Chinese astronauts, or taikonauts, aboard the Shenzhou-16 mission, have successfully harvested fresh vegetables in space.
The crew, which launched from the Jiuquan Satellite Launch Center on May 30 has been tending to two vegetable gardens that now yield lettuce, spring onions, and cherry tomatoes.
The Shenzhou-16 mission, China’s fifth manned mission to its space station since 2021, is part of the country’s ambitious space program. The crew, comprising Jing Haipeng, Zhu Yangzhu, and Gui Haichao, took over from the Shenzhou-15 astronauts who had been aboard China’s newly completed Tiangong space station since November 2022. Gui Haichao, a professor at China’s prestigious aeronautics institution Beihang University, is the first Chinese civilian to be on a spaceflight.
The cultivation device used for the vegetable planting experiment was designed by researchers from the China Astronaut Research and Training Center.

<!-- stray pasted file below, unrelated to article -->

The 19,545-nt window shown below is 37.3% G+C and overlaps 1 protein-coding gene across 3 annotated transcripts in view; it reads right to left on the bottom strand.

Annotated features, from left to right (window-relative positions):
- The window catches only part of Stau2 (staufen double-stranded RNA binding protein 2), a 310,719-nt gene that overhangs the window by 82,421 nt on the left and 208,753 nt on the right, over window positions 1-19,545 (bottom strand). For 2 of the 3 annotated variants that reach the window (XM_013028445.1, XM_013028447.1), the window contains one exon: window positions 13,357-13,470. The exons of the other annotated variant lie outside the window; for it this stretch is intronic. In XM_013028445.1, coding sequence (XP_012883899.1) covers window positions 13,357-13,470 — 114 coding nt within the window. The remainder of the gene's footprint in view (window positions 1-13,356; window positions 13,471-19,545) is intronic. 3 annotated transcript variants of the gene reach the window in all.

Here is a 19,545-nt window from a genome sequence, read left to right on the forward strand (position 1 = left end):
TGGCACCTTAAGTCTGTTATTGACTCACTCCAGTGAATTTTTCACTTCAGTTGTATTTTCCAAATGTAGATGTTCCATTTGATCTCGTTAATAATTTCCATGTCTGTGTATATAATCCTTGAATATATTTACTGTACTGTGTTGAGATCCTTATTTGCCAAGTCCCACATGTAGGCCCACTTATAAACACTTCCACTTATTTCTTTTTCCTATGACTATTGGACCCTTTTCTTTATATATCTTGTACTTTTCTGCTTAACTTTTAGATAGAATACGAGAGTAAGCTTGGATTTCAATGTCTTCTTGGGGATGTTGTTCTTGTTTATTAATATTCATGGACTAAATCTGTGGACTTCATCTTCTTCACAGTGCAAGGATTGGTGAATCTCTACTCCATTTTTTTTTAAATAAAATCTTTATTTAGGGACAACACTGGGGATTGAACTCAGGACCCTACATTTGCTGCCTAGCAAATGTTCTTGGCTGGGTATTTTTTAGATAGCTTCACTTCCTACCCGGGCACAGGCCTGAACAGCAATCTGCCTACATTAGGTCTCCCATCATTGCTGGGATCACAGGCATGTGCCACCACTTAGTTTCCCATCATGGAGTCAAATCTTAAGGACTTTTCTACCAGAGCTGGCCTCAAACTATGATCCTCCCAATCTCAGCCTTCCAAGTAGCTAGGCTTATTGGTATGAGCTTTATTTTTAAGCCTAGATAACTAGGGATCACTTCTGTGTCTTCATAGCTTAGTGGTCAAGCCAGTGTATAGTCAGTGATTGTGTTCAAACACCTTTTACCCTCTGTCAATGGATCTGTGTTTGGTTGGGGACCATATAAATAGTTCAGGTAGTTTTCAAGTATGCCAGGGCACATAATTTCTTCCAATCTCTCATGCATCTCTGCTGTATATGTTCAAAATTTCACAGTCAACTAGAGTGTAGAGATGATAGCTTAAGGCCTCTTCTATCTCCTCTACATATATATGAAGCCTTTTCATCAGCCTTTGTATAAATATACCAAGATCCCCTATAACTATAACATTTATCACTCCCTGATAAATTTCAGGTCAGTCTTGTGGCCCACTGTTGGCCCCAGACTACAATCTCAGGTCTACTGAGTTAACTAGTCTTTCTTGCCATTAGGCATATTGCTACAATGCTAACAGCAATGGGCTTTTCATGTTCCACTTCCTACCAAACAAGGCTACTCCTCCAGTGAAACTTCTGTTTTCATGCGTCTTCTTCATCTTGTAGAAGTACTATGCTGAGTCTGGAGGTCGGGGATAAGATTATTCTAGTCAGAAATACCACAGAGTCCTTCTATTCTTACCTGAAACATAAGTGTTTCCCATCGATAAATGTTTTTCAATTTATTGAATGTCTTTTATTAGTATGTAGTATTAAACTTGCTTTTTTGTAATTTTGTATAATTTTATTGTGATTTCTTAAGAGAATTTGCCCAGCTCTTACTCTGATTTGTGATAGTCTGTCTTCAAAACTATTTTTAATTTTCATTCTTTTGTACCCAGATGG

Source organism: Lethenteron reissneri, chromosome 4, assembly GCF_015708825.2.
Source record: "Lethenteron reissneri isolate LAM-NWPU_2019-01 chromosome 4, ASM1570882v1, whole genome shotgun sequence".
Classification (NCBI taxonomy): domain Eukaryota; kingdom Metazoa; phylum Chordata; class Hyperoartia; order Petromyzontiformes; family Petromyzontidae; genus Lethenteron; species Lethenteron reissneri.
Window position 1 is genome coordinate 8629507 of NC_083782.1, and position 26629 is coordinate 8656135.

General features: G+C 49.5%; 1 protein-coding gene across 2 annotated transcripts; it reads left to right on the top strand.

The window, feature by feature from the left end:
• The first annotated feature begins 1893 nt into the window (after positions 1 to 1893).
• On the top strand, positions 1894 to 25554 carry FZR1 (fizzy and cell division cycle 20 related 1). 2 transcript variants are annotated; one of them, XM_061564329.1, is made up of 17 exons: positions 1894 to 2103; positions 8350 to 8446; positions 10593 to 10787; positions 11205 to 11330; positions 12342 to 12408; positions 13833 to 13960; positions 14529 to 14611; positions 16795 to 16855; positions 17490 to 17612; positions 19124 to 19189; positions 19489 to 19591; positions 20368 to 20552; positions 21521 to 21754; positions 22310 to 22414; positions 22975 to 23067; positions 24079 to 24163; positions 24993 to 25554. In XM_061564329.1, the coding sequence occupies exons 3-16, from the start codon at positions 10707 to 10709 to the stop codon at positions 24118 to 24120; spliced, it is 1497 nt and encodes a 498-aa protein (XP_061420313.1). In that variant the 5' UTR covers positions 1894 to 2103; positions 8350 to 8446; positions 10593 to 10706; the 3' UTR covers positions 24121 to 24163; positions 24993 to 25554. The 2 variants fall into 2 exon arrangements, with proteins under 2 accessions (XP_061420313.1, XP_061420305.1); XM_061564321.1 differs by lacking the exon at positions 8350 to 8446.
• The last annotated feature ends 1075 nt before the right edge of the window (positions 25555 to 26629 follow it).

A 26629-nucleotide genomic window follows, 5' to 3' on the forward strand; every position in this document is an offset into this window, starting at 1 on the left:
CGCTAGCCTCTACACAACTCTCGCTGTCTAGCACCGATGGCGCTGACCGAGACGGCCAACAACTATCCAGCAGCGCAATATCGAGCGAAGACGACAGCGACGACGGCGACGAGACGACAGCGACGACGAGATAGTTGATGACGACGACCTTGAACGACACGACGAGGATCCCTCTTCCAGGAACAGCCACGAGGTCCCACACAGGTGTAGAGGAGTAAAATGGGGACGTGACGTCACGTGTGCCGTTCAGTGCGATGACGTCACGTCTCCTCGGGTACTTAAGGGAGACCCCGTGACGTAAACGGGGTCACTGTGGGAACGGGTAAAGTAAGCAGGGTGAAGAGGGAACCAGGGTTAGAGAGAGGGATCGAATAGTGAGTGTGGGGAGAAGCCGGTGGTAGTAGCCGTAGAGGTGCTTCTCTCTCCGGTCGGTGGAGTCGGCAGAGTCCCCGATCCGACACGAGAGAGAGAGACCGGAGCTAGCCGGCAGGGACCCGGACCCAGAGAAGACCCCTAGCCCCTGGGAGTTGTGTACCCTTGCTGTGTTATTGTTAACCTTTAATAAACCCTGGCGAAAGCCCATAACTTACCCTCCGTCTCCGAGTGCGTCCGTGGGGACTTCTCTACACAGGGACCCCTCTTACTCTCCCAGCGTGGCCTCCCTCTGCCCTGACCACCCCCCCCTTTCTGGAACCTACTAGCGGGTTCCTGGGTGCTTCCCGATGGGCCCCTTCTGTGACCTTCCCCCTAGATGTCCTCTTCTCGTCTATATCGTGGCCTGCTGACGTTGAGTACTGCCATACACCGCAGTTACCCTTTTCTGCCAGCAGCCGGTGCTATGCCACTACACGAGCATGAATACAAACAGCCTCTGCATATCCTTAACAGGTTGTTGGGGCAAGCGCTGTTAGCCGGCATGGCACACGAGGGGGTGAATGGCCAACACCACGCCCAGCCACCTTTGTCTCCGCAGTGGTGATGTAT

This simple modular device with an open structure can adjust temperature, humidity, oxygen, and carbon dioxide levels to create environments needed for plant growth, similar to those for the taikonauts in the cabin. It allows the taikonauts to tend to the plants at any time, ensuring their healthy growth in the space environment.
The successful harvest is not only a source of fresh food for the taikonauts but also serves as an experiment platform to study the effects of special environments, such as space microgravity, on the growth of plants and other biochemical factors.
So far, a total of 110 research and application projects have been undertaken on China’s space station, covering areas such as microgravity physics and new space technology.
The Shenzhou-16 crew is scheduled to complete their mission and return to Earth next month. Before their return, they will continue their scientific cultivation and research, contributing to the understanding of sustainable life in space.
Nasa and European astronauts have also been successful in cultivating vegetables on the International Space Station in a move to study crop development in zero gravity.